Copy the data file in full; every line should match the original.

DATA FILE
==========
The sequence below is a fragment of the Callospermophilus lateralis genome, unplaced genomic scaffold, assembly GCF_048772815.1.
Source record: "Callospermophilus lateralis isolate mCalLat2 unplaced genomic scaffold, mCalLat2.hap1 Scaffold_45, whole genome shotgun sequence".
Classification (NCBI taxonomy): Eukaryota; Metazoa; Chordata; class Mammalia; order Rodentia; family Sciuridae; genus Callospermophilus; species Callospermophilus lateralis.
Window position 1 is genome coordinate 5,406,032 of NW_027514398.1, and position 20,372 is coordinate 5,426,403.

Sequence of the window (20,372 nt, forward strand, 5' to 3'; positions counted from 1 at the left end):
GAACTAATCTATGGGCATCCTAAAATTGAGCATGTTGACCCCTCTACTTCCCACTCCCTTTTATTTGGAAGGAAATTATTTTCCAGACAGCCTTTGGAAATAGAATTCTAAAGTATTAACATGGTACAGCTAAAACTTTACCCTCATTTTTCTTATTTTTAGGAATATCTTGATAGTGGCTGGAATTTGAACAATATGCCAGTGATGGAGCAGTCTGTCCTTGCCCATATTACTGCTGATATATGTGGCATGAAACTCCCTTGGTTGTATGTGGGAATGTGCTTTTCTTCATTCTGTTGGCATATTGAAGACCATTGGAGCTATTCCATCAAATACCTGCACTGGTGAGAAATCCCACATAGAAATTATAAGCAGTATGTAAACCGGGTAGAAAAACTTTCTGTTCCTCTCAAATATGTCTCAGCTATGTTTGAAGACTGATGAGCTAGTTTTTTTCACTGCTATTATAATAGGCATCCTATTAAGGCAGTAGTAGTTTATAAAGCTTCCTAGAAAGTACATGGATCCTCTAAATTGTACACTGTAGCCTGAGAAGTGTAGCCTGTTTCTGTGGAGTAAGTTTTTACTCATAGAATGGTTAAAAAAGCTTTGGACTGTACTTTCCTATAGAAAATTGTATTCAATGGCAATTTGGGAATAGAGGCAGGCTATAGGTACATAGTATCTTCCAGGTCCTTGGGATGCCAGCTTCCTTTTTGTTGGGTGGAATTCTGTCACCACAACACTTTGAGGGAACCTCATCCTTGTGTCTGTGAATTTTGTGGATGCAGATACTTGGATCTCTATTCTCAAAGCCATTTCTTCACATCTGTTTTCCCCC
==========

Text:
The sequence below is a fragment of the Callospermophilus lateralis genome, unplaced genomic scaffold, assembly GCF_048772815.1.
Source record: "Callospermophilus lateralis isolate mCalLat2 unplaced genomic scaffold, mCalLat2.hap1 Scaffold_45, whole genome shotgun sequence".
Classification (NCBI taxonomy): Eukaryota; Metazoa; Chordata; class Mammalia; order Rodentia; family Sciuridae; genus Callospermophilus; species Callospermophilus lateralis.
Window position 1 is genome coordinate 5,406,032 of NW_027514398.1, and position 20,372 is coordinate 5,426,403.

Sequence of the window (20,372 nt, forward strand, 5' to 3'; positions counted from 1 at the left end):
GAACTAATCTATGGGCATCCTAAAATTGAGCATGTTGACCCCTCTACTTCCCACTCCCTTTTATTTGGAAGGAAATTATTTTCCAGACAGCCTTTGGAAATAGAATTCTAAAGTATTAACATGGTACAGCTAAAACTTTACCCTCATTTTTCTTATTTTTAGGAATATCTTGATAGTGGCTGGAATTTGAACAATATGCCAGTGATGGAGCAGTCTGTCCTTGCCCATATTACTGCTGATATATGTGGCATGAAACTCCCTTGGTTGTATGTGGGAATGTGCTTTTCTTCATTCTGTTGGCATATTGAAGACCATTGGAGCTATTCCATCAAATACCTGCACTGGTGAGAAATCCCACATAGAAATTATAAGCAGTATGTAAACCGGGTAGAAAAACTTTCTGTTCCTCTCAAATATGTCTCAGCTATGTTTGAAGACTGATGAGCTAGTTTTTTTCACTGCTATTATAATAGGCATCCTATTAAGGCAGTAGTAGTTTATAAAGCTTCCTAGAAAGTACATGGATCCTCTAAATTGTACACTGTAGCCTGAGAAGTGTAGCCTGTTTCTGTGGAGTAAGTTTTTACTCATAGAATGGTTAAAAAAGCTTTGGACTGTACTTTCCTATAGAAAATTGTATTCAATGGCAATTTGGGAATAGAGGCAGGCTATAGGTACATAGTATCTTCCAGGTCCTTGGGATGCCAGCTTCCTTTTTGTTGGGTGGAATTCTGTCACCACAACACTTTGAGGGAACCTCATCCTTGTGTCTGTGAATTTTGTGGATGCAGATACTTGGATCTCTATTCTCAAAGCCATTTCTTCACATCTGTTTTCCCCC